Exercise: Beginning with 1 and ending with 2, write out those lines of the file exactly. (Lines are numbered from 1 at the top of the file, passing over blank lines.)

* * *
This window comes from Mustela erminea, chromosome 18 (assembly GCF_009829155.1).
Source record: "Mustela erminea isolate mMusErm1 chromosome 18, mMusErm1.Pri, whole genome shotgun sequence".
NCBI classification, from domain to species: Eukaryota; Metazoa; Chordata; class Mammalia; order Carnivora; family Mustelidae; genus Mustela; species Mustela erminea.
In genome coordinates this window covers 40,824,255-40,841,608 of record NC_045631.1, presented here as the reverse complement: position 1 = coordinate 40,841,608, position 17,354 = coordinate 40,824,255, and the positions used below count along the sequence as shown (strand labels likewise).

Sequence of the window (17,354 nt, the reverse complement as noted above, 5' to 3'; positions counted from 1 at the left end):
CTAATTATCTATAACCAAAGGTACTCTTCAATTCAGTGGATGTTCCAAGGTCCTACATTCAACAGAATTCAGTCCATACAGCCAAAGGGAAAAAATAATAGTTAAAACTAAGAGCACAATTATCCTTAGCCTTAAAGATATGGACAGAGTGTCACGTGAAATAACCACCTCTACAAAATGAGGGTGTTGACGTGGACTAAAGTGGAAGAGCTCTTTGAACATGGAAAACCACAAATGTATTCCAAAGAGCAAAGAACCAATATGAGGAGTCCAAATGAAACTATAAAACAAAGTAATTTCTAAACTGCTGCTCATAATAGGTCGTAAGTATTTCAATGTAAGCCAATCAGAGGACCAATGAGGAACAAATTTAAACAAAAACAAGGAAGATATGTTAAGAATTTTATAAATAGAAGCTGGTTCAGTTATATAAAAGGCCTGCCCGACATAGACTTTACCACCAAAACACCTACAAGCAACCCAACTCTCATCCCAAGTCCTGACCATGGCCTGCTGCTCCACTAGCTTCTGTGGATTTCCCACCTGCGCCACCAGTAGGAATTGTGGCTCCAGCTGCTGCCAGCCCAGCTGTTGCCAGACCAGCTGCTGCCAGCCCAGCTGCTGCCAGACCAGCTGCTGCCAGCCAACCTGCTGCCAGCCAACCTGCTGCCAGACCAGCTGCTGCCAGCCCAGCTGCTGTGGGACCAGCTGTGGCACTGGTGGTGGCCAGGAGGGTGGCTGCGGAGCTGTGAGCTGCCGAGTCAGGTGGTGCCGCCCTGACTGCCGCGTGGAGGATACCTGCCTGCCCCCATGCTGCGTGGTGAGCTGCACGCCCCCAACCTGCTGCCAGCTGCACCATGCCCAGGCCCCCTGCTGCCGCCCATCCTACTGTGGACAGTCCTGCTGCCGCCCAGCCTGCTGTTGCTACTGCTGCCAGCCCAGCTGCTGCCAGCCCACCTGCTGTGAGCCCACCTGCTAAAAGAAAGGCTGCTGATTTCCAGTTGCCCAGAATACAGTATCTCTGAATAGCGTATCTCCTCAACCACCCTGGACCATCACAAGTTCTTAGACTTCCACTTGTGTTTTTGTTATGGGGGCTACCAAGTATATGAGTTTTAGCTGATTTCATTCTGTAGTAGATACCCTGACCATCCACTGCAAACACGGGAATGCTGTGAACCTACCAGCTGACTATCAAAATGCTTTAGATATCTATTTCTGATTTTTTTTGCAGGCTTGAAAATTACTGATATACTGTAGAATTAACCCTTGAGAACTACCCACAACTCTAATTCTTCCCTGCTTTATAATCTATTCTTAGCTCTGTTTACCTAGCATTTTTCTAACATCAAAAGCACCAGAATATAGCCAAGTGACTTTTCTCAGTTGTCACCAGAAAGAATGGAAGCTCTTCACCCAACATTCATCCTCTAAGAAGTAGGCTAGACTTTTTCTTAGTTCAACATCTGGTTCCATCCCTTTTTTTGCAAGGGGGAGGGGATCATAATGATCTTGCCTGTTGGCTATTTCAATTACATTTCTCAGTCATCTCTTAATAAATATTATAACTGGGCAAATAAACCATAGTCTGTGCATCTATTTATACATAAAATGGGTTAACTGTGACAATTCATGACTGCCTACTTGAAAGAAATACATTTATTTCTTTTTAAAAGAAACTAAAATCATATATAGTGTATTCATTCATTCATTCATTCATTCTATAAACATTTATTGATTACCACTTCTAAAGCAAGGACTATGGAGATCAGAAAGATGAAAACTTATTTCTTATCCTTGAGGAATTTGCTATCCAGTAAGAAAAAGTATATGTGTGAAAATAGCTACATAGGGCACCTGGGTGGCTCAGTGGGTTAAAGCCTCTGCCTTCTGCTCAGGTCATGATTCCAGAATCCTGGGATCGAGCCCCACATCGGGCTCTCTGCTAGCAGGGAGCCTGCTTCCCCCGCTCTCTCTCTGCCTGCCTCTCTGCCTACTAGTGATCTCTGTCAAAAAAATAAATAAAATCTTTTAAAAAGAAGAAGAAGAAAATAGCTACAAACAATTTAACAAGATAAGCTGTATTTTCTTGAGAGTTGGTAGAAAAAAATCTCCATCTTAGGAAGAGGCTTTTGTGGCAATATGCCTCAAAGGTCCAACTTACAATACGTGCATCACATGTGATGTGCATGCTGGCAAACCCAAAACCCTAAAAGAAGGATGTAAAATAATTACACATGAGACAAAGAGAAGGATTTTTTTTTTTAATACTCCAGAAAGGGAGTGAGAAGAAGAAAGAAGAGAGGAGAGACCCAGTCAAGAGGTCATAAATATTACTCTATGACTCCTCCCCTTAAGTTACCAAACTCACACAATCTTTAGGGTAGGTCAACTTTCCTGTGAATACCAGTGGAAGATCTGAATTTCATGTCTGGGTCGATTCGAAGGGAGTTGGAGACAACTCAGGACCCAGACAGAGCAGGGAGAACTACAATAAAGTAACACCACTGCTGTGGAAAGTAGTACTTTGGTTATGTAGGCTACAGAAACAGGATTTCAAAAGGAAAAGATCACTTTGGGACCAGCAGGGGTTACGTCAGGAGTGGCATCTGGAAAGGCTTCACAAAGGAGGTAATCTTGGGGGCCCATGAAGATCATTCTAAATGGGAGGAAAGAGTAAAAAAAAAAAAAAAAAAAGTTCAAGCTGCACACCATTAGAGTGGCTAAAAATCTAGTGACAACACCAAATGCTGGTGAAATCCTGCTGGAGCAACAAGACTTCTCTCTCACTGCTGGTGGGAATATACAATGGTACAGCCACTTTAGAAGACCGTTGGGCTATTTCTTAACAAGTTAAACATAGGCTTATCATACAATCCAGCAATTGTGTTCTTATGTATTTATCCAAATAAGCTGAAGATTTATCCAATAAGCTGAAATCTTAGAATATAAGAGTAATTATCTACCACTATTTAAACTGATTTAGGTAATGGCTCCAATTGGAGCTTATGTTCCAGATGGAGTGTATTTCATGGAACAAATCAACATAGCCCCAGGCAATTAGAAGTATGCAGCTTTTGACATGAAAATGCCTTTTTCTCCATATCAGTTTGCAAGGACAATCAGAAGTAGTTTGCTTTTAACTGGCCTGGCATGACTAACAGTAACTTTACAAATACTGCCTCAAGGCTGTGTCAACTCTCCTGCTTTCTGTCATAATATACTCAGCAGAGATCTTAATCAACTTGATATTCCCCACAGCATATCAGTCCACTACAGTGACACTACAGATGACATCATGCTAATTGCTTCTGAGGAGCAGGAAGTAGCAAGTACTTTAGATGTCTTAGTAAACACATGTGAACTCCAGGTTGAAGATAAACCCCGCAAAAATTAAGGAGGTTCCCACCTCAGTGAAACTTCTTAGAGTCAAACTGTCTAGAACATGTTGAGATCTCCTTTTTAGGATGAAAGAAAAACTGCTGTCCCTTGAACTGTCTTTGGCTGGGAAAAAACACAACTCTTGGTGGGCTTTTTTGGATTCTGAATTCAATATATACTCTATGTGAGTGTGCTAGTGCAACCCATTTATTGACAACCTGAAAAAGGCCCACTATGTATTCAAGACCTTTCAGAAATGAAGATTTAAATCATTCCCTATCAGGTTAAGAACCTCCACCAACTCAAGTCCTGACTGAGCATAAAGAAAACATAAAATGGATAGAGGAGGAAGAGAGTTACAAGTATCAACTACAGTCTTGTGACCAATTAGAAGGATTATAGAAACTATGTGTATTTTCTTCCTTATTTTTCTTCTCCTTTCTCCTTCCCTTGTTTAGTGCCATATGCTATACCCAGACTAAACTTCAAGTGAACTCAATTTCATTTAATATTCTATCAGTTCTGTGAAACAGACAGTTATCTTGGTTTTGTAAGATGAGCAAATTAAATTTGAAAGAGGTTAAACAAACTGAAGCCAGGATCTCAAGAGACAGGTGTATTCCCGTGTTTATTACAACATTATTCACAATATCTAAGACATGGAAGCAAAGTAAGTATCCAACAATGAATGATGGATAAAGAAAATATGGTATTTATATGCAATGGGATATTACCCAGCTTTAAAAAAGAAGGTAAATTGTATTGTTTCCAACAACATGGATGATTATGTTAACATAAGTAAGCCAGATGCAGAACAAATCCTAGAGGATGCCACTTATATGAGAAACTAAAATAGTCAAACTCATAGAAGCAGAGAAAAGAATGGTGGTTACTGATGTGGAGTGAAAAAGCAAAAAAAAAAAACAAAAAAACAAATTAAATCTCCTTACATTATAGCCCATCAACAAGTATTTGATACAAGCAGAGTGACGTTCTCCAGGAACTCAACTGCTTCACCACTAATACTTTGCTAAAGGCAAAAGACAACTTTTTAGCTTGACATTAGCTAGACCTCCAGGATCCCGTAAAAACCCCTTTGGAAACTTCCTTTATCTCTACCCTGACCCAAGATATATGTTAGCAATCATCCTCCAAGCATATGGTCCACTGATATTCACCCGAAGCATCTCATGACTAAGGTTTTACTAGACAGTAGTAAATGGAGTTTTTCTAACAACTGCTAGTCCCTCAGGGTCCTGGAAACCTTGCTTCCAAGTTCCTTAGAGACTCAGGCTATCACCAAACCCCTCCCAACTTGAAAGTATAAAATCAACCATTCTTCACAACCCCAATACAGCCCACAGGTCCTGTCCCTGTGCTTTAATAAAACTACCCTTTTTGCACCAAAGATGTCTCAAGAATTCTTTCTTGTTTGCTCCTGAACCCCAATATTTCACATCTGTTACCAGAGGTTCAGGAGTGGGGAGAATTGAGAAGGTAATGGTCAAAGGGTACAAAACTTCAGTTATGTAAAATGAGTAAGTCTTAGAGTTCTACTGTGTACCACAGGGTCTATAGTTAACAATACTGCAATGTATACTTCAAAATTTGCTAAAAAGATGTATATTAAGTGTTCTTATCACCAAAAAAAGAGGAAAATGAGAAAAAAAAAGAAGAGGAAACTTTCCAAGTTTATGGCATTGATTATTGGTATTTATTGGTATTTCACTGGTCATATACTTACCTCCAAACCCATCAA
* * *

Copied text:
This window comes from Mustela erminea, chromosome 18 (assembly GCF_009829155.1).
Source record: "Mustela erminea isolate mMusErm1 chromosome 18, mMusErm1.Pri, whole genome shotgun sequence".